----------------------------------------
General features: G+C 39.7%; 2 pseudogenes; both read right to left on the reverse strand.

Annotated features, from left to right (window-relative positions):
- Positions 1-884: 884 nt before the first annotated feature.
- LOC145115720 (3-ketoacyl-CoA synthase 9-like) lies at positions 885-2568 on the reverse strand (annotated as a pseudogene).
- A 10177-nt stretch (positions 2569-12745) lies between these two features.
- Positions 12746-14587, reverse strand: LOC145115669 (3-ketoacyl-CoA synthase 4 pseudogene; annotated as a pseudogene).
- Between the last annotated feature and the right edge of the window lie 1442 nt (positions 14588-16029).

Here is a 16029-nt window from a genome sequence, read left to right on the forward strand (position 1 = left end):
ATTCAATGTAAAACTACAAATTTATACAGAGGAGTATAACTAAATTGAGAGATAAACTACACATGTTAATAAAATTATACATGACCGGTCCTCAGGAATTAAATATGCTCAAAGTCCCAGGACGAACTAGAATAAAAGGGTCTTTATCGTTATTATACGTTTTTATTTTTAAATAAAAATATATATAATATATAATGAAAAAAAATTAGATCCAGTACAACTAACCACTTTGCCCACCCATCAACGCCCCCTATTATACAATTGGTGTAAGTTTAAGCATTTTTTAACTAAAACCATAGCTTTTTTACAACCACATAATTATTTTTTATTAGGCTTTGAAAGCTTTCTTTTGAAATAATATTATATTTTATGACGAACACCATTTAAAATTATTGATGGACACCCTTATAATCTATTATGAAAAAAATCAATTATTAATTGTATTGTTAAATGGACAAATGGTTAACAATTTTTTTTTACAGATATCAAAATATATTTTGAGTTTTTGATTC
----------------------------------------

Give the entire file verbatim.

General features: G+C 39.7%; 2 pseudogenes; both read right to left on the reverse strand.

Annotated features, from left to right (window-relative positions):
- Positions 1-884: 884 nt before the first annotated feature.
- LOC145115720 (3-ketoacyl-CoA synthase 9-like) lies at positions 885-2568 on the reverse strand (annotated as a pseudogene).
- A 10177-nt stretch (positions 2569-12745) lies between these two features.
- Positions 12746-14587, reverse strand: LOC145115669 (3-ketoacyl-CoA synthase 4 pseudogene; annotated as a pseudogene).
- Between the last annotated feature and the right edge of the window lie 1442 nt (positions 14588-16029).

Here is a 16029-nt window from a genome sequence, read left to right on the forward strand (position 1 = left end):
ATTCAATGTAAAACTACAAATTTATACAGAGGAGTATAACTAAATTGAGAGATAAACTACACATGTTAATAAAATTATACATGACCGGTCCTCAGGAATTAAATATGCTCAAAGTCCCAGGACGAACTAGAATAAAAGGGTCTTTATCGTTATTATACGTTTTTATTTTTAAATAAAAATATATATAATATATAATGAAAAAAAATTAGATCCAGTACAACTAACCACTTTGCCCACCCATCAACGCCCCCTATTATACAATTGGTGTAAGTTTAAGCATTTTTTAACTAAAACCATAGCTTTTTTACAACCACATAATTATTTTTTATTAGGCTTTGAAAGCTTTCTTTTGAAATAATATTATATTTTATGACGAACACCATTTAAAATTATTGATGGACACCCTTATAATCTATTATGAAAAAAATCAATTATTAATTGTATTGTTAAATGGACAAATGGTTAACAATTTTTTTTTACAGATATCAAAATATATTTTGAGTTTTTGATTC